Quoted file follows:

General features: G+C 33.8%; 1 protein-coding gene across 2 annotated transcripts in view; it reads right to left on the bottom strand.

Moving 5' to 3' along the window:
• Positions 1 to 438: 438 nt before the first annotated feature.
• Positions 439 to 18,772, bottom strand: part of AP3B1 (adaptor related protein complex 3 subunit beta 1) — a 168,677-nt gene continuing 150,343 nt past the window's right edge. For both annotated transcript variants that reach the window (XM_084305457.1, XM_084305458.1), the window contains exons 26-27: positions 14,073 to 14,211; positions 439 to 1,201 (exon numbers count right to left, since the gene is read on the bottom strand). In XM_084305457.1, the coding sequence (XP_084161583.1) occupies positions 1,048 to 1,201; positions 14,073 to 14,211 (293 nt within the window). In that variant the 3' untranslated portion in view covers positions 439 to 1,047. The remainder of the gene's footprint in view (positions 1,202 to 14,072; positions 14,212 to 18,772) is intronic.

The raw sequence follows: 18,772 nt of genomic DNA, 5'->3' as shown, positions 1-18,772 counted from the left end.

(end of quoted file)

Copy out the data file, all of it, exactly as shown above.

General features: G+C 33.8%; 1 protein-coding gene across 2 annotated transcripts in view; it reads right to left on the bottom strand.

Moving 5' to 3' along the window:
• Positions 1 to 438: 438 nt before the first annotated feature.
• Positions 439 to 18,772, bottom strand: part of AP3B1 (adaptor related protein complex 3 subunit beta 1) — a 168,677-nt gene continuing 150,343 nt past the window's right edge. For both annotated transcript variants that reach the window (XM_084305457.1, XM_084305458.1), the window contains exons 26-27: positions 14,073 to 14,211; positions 439 to 1,201 (exon numbers count right to left, since the gene is read on the bottom strand). In XM_084305457.1, the coding sequence (XP_084161583.1) occupies positions 1,048 to 1,201; positions 14,073 to 14,211 (293 nt within the window). In that variant the 3' untranslated portion in view covers positions 439 to 1,047. The remainder of the gene's footprint in view (positions 1,202 to 14,072; positions 14,212 to 18,772) is intronic.

The raw sequence follows: 18,772 nt of genomic DNA, 5'->3' as shown, positions 1-18,772 counted from the left end.